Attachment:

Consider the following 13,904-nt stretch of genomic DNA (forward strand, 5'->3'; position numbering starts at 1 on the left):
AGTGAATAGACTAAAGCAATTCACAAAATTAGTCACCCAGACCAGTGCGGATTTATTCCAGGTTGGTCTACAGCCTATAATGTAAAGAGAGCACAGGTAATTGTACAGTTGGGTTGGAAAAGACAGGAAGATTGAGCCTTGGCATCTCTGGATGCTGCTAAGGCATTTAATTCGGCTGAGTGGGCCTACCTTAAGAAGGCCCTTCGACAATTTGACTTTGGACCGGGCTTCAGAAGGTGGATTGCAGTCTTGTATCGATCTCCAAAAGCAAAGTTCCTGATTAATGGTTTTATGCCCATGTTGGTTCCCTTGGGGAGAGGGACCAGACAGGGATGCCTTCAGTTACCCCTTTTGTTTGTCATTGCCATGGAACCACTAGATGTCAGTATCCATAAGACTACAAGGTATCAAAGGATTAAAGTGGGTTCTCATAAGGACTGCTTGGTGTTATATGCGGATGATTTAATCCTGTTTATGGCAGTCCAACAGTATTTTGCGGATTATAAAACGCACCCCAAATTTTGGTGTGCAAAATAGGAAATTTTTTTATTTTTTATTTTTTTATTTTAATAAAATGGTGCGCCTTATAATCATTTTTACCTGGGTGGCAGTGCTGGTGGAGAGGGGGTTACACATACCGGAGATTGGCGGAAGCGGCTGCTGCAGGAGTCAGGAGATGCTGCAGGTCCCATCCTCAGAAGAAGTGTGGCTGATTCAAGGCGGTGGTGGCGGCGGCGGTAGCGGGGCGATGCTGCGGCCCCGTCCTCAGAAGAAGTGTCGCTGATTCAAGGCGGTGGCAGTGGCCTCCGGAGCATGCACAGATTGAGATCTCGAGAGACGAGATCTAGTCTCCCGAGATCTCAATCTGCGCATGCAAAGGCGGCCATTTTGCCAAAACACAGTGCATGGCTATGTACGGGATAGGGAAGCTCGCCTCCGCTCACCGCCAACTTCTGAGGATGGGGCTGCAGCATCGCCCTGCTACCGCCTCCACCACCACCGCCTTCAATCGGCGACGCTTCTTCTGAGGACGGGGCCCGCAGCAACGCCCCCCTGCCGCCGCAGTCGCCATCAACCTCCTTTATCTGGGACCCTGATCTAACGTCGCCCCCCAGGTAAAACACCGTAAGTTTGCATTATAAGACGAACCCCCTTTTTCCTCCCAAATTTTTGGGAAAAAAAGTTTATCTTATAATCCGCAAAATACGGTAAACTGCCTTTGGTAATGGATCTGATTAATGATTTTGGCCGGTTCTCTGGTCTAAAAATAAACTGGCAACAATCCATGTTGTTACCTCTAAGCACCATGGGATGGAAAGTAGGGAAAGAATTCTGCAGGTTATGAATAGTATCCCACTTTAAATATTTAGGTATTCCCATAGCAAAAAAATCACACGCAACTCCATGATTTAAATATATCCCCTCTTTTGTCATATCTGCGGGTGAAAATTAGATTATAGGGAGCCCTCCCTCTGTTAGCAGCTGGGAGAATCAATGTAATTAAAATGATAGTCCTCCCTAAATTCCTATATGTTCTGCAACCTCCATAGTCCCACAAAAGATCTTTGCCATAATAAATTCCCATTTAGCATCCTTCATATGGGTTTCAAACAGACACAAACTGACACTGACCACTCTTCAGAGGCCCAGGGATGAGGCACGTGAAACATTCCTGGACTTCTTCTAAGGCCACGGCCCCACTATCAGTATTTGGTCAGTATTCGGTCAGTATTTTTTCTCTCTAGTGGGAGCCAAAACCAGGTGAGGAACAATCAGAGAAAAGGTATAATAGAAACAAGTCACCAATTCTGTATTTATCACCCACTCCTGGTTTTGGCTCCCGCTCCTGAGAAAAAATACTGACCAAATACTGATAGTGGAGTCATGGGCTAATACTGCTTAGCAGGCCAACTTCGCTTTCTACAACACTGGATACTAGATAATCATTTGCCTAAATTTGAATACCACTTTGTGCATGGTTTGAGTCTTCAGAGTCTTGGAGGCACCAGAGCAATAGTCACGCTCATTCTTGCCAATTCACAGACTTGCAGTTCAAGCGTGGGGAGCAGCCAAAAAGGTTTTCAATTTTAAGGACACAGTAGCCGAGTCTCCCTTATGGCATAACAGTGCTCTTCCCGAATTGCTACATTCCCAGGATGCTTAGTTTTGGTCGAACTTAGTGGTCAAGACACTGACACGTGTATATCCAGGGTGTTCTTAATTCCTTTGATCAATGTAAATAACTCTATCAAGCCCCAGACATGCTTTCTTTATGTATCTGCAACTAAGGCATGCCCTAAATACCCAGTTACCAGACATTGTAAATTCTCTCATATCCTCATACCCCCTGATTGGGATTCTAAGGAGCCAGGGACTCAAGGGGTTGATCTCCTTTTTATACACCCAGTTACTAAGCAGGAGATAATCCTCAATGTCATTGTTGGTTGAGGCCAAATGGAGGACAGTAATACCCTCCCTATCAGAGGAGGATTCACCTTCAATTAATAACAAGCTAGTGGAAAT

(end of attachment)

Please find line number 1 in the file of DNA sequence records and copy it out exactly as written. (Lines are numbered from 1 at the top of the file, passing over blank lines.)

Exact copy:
Consider the following 13,904-nt stretch of genomic DNA (forward strand, 5'->3'; position numbering starts at 1 on the left):